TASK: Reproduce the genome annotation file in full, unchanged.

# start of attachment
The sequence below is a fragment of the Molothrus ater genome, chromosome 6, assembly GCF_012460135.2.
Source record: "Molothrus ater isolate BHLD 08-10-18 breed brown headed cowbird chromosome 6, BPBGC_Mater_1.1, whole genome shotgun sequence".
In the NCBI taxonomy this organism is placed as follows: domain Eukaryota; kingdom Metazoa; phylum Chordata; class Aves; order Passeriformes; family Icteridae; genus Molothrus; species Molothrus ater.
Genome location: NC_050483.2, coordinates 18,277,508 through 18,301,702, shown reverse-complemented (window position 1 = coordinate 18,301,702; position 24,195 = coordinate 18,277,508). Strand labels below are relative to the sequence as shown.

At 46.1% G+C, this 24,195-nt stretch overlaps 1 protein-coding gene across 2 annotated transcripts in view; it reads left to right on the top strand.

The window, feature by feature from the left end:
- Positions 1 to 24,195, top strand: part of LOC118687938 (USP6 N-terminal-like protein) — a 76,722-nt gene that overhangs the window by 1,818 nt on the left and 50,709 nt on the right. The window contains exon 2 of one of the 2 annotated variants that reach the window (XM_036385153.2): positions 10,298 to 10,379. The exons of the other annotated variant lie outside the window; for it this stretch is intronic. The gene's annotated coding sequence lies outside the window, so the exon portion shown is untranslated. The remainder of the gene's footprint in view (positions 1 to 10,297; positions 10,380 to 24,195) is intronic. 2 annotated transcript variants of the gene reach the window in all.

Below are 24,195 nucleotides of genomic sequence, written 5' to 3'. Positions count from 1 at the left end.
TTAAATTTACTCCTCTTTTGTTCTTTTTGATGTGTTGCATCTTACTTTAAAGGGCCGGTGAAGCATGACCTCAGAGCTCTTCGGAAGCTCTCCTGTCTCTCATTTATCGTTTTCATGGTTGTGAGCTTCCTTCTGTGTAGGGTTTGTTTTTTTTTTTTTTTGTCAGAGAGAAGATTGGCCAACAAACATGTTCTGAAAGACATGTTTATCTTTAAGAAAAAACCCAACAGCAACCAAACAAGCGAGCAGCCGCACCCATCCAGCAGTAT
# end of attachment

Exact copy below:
The sequence below is a fragment of the Molothrus ater genome, chromosome 6, assembly GCF_012460135.2.
Source record: "Molothrus ater isolate BHLD 08-10-18 breed brown headed cowbird chromosome 6, BPBGC_Mater_1.1, whole genome shotgun sequence".
In the NCBI taxonomy this organism is placed as follows: domain Eukaryota; kingdom Metazoa; phylum Chordata; class Aves; order Passeriformes; family Icteridae; genus Molothrus; species Molothrus ater.
Genome location: NC_050483.2, coordinates 18,277,508 through 18,301,702, shown reverse-complemented (window position 1 = coordinate 18,301,702; position 24,195 = coordinate 18,277,508). Strand labels below are relative to the sequence as shown.

At 46.1% G+C, this 24,195-nt stretch overlaps 1 protein-coding gene across 2 annotated transcripts in view; it reads left to right on the top strand.

The window, feature by feature from the left end:
- Positions 1 to 24,195, top strand: part of LOC118687938 (USP6 N-terminal-like protein) — a 76,722-nt gene that overhangs the window by 1,818 nt on the left and 50,709 nt on the right. The window contains exon 2 of one of the 2 annotated variants that reach the window (XM_036385153.2): positions 10,298 to 10,379. The exons of the other annotated variant lie outside the window; for it this stretch is intronic. The gene's annotated coding sequence lies outside the window, so the exon portion shown is untranslated. The remainder of the gene's footprint in view (positions 1 to 10,297; positions 10,380 to 24,195) is intronic. 2 annotated transcript variants of the gene reach the window in all.

Below are 24,195 nucleotides of genomic sequence, written 5' to 3'. Positions count from 1 at the left end.
TTAAATTTACTCCTCTTTTGTTCTTTTTGATGTGTTGCATCTTACTTTAAAGGGCCGGTGAAGCATGACCTCAGAGCTCTTCGGAAGCTCTCCTGTCTCTCATTTATCGTTTTCATGGTTGTGAGCTTCCTTCTGTGTAGGGTTTGTTTTTTTTTTTTTTTGTCAGAGAGAAGATTGGCCAACAAACATGTTCTGAAAGACATGTTTATCTTTAAGAAAAAACCCAACAGCAACCAAACAAGCGAGCAGCCGCACCCATCCAGCAGTAT